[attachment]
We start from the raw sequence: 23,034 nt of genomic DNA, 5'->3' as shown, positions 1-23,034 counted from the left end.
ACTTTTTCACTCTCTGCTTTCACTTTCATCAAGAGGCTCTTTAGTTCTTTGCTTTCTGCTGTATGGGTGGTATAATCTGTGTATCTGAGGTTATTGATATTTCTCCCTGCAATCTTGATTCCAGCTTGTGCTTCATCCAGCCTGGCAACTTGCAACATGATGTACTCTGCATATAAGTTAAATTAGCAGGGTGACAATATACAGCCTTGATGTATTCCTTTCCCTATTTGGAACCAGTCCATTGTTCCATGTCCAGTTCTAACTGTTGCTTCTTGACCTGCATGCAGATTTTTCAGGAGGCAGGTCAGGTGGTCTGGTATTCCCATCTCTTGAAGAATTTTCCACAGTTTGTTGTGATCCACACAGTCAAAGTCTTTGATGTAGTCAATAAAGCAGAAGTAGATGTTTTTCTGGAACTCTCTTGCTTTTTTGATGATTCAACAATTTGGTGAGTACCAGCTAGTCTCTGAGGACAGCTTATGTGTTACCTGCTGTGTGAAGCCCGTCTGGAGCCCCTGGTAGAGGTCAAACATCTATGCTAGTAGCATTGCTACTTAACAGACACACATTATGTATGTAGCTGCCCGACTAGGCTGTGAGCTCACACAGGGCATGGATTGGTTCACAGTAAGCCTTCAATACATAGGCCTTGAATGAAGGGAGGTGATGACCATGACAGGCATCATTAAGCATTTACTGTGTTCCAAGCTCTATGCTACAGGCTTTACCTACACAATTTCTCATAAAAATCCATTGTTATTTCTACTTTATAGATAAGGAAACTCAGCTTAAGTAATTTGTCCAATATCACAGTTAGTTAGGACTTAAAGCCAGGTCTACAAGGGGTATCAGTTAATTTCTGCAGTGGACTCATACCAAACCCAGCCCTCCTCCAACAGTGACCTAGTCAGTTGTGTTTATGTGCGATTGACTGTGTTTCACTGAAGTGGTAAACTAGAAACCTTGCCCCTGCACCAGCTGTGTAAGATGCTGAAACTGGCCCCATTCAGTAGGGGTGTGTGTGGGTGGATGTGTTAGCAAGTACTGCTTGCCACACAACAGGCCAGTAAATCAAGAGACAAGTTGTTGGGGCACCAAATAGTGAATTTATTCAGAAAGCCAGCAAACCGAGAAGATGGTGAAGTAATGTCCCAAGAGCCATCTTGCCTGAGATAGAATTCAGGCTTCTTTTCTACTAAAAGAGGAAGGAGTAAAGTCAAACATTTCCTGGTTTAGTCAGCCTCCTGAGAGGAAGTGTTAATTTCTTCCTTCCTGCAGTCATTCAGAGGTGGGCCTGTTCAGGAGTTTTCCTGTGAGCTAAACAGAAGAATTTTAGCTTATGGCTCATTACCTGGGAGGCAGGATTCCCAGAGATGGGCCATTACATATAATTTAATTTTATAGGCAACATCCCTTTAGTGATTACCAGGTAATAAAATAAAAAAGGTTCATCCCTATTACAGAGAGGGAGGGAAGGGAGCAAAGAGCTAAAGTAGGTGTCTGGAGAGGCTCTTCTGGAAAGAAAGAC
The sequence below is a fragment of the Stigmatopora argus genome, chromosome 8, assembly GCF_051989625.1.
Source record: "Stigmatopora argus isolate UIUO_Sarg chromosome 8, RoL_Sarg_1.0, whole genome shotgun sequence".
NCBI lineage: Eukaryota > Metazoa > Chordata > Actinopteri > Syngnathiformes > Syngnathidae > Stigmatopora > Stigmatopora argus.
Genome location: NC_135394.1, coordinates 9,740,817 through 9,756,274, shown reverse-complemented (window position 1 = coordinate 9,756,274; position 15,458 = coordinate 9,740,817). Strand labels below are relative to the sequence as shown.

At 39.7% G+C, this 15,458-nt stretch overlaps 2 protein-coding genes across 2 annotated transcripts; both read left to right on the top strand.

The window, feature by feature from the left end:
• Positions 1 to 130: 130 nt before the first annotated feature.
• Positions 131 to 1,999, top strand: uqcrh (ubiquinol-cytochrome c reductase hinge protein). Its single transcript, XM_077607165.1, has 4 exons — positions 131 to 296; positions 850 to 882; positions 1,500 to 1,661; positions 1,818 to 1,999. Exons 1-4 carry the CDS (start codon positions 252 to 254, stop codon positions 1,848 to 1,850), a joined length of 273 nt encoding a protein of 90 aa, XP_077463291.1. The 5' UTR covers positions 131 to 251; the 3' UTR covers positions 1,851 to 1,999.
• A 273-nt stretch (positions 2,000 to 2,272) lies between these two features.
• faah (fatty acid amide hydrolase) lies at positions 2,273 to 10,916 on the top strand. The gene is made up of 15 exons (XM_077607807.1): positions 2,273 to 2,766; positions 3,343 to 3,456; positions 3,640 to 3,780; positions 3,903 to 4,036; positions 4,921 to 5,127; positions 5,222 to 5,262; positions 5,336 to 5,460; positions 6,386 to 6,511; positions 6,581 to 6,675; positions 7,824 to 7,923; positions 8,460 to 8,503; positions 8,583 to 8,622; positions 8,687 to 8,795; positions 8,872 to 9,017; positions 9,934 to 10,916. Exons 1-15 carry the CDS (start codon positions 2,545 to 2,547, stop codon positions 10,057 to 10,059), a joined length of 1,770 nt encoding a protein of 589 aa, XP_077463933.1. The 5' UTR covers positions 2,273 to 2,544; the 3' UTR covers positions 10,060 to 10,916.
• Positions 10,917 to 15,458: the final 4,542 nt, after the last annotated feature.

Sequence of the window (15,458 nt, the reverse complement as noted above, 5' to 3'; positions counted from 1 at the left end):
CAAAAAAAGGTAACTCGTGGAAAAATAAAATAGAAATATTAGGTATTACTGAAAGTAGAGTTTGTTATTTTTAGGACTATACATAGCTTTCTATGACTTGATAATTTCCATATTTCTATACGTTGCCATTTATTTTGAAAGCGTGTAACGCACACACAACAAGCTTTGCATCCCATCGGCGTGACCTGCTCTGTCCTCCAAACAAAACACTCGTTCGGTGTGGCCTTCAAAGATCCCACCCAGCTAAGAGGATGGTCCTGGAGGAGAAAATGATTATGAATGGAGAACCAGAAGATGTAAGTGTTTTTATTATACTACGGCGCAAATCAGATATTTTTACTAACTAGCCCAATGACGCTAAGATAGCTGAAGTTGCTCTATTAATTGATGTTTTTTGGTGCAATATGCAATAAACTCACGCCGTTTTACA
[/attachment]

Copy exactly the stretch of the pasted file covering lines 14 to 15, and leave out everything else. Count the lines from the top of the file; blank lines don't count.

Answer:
Sequence of the window (15,458 nt, the reverse complement as noted above, 5' to 3'; positions counted from 1 at the left end):
CAAAAAAAGGTAACTCGTGGAAAAATAAAATAGAAATATTAGGTATTACTGAAAGTAGAGTTTGTTATTTTTAGGACTATACATAGCTTTCTATGACTTGATAATTTCCATATTTCTATACGTTGCCATTTATTTTGAAAGCGTGTAACGCACACACAACAAGCTTTGCATCCCATCGGCGTGACCTGCTCTGTCCTCCAAACAAAACACTCGTTCGGTGTGGCCTTCAAAGATCCCACCCAGCTAAGAGGATGGTCCTGGAGGAGAAAATGATTATGAATGGAGAACCAGAAGATGTAAGTGTTTTTATTATACTACGGCGCAAATCAGATATTTTTACTAACTAGCCCAATGACGCTAAGATAGCTGAAGTTGCTCTATTAATTGATGTTTTTTGGTGCAATATGCAATAAACTCACGCCGTTTTACA